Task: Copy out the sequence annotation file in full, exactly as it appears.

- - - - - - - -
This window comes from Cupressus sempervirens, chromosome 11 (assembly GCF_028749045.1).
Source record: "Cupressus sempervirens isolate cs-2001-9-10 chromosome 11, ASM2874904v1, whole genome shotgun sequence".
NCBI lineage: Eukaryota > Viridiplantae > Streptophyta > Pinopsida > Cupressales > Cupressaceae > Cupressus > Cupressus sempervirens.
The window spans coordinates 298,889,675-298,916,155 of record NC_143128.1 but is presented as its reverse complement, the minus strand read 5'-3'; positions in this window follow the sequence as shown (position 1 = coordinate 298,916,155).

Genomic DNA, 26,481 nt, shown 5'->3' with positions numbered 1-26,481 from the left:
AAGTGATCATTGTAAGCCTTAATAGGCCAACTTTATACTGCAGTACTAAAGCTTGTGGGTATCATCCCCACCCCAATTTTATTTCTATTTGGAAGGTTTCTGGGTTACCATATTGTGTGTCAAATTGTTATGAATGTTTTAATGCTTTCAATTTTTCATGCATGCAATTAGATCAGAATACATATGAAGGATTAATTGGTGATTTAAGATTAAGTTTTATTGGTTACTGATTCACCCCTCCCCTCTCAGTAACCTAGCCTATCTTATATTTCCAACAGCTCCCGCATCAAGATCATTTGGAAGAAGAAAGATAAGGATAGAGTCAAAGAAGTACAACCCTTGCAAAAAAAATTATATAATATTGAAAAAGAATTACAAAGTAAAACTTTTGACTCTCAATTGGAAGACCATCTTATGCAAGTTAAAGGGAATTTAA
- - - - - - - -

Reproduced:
This window comes from Cupressus sempervirens, chromosome 11 (assembly GCF_028749045.1).
Source record: "Cupressus sempervirens isolate cs-2001-9-10 chromosome 11, ASM2874904v1, whole genome shotgun sequence".
NCBI lineage: Eukaryota > Viridiplantae > Streptophyta > Pinopsida > Cupressales > Cupressaceae > Cupressus > Cupressus sempervirens.
The window spans coordinates 298,889,675-298,916,155 of record NC_143128.1 but is presented as its reverse complement, the minus strand read 5'-3'; positions in this window follow the sequence as shown (position 1 = coordinate 298,916,155).

Genomic DNA, 26,481 nt, shown 5'->3' with positions numbered 1-26,481 from the left:
AAGTGATCATTGTAAGCCTTAATAGGCCAACTTTATACTGCAGTACTAAAGCTTGTGGGTATCATCCCCACCCCAATTTTATTTCTATTTGGAAGGTTTCTGGGTTACCATATTGTGTGTCAAATTGTTATGAATGTTTTAATGCTTTCAATTTTTCATGCATGCAATTAGATCAGAATACATATGAAGGATTAATTGGTGATTTAAGATTAAGTTTTATTGGTTACTGATTCACCCCTCCCCTCTCAGTAACCTAGCCTATCTTATATTTCCAACAGCTCCCGCATCAAGATCATTTGGAAGAAGAAAGATAAGGATAGAGTCAAAGAAGTACAACCCTTGCAAAAAAAATTATATAATATTGAAAAAGAATTACAAAGTAAAACTTTTGACTCTCAATTGGAAGACCATCTTATGCAAGTTAAAGGGAATTTAA